With 2017 GDP growth forecasts revised down and softer economic conditions expected to pose further headwinds for lenders in Saudi Arabia until the end of 2018, is this the best time to enter the Saudi market or even try and expand the branch network there?

The Bank of Tokyo-Mitsubishi and the UAE’s Emirates NBD, the biggest lender by assets in Dubai, think it is.

The Japanese lender has recently received a license from Saudi Arabian Monetary Authority (Sama) to operate in the kingdom and the central bank is considering request of a regional bank to launch operations in the kingdom. Emirates NBD has been given a nod to open up three additional branches in the kingdom, one of the first regional lenders to receive such a permission from Sama.

The approval to expand operations, however, is not without a caveat, as Emirates NBD has been asked to focus on funding the small and medium-sized sector in the kingdom, according to a Saudi Arabia-based banking source. Growth of SMEs is central to Riyadh’s plans to kick start its economy, which International Monetary fund says will grow by only 0.4 per cent this year, rising 2.3 per cent in 2018. The IMF’s early forecast in October 2016 for the kingdom was for 2 per cent growth in 2017 and 2.6 per cent in 2018.

Emirates NBD has recorded a 13 per cent decline in its fourth-quarter 2016 net profit to AED1.85bn ($503.7m) as it battled tougher economic conditions in its home market. Looking for growth options elsewhere does make sense for the lender but investing in expansion in a market where majority of existing lenders are struggling to maintain profitability themselves, might not be such a good idea.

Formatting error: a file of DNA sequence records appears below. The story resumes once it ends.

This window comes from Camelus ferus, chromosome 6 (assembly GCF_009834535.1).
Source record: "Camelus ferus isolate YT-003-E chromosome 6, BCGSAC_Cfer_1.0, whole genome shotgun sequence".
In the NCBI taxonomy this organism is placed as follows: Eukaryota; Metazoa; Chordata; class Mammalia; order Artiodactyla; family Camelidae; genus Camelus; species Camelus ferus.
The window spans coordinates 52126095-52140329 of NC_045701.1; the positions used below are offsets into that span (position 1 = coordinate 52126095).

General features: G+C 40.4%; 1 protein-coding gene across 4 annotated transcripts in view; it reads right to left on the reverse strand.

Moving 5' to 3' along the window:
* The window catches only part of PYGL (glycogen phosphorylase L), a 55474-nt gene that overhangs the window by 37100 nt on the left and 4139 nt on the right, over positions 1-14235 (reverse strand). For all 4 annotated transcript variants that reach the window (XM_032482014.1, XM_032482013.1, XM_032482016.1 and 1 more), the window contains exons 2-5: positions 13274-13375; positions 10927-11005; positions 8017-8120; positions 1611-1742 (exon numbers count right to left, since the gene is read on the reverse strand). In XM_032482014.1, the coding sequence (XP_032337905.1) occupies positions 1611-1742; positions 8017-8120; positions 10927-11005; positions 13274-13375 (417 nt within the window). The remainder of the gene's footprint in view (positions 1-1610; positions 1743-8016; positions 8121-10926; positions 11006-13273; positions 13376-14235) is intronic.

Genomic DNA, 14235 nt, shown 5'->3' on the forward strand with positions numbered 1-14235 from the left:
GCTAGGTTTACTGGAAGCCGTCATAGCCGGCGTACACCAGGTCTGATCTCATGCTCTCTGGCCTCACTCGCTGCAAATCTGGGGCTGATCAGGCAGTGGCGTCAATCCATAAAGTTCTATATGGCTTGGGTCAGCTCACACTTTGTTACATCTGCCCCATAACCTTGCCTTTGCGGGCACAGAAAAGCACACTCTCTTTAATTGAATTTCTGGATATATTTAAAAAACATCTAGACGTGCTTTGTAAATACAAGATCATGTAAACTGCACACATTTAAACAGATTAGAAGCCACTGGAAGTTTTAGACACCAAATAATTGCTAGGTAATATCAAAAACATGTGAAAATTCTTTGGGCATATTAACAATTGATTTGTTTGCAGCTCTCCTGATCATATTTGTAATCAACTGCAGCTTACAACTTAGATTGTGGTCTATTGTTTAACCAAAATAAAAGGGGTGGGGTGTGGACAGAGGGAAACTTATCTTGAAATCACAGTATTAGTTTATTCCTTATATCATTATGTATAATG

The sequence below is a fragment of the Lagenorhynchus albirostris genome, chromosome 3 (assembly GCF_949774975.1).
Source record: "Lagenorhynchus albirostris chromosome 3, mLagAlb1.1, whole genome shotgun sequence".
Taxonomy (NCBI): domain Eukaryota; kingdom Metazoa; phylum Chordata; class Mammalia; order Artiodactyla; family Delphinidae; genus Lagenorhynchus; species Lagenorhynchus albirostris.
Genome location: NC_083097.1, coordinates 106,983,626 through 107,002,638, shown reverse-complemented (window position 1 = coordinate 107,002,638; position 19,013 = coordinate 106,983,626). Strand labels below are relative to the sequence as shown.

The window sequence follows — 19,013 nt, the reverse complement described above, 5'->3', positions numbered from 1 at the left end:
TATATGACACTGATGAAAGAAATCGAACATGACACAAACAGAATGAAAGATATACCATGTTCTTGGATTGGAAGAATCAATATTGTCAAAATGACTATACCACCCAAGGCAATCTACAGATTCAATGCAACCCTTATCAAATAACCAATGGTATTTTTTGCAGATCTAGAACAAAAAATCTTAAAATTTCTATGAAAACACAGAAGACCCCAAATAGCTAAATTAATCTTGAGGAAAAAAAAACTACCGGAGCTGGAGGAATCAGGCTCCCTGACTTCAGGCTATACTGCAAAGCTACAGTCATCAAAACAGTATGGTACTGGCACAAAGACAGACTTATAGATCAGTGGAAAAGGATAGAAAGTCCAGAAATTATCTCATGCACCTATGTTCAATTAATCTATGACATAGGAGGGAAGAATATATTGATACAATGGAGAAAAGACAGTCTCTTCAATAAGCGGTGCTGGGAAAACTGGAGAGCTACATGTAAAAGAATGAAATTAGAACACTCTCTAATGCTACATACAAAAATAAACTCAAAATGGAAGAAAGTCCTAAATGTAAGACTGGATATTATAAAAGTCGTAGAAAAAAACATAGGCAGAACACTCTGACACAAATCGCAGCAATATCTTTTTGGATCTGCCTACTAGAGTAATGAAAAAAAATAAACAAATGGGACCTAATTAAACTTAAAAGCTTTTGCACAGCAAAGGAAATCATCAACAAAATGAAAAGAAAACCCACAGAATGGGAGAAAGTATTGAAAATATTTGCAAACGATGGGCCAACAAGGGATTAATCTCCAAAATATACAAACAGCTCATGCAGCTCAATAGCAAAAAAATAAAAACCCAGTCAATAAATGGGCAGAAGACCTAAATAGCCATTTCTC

Banks in the past took advantage of high oil prices and government spending sprees with some posting double digit top and bottom growth. In 2016, the new economic realities have begun to sink in, with deteriorating asset quality and a rise in operating costs on the back of credit losses, hampering growth.

In fact, with a few exceptions, banks in most GCC markets have reported flat to negative growth in quarterly and full-year profits and rating agency Standard & Poor’s estimates that the financial profile of the regional lenders will further weaken this year and next, weighed down by sluggish economies and the tougher operating environment.

Saudi Arabia, however, believes its economic reform programme is on course and Riyadh has contested IMF’s projections for the kingdom’s GDP growth, saying the Washington-based lender many not have access to all the relevant information.

Sama Governor Ahmed Alkholifey, believes the cash crunch, which forced the regulator to inject billions of riyals into the kingdom’s banking system last year, is over. Message from Alkholifey is clear – the kingdom is open for business and it will welcome requests from other foreign banks. It might be a good offer for lenders with longer-term investment horizons to gain access to the biggest regional economy – providing they consider the short-to-medium term risks.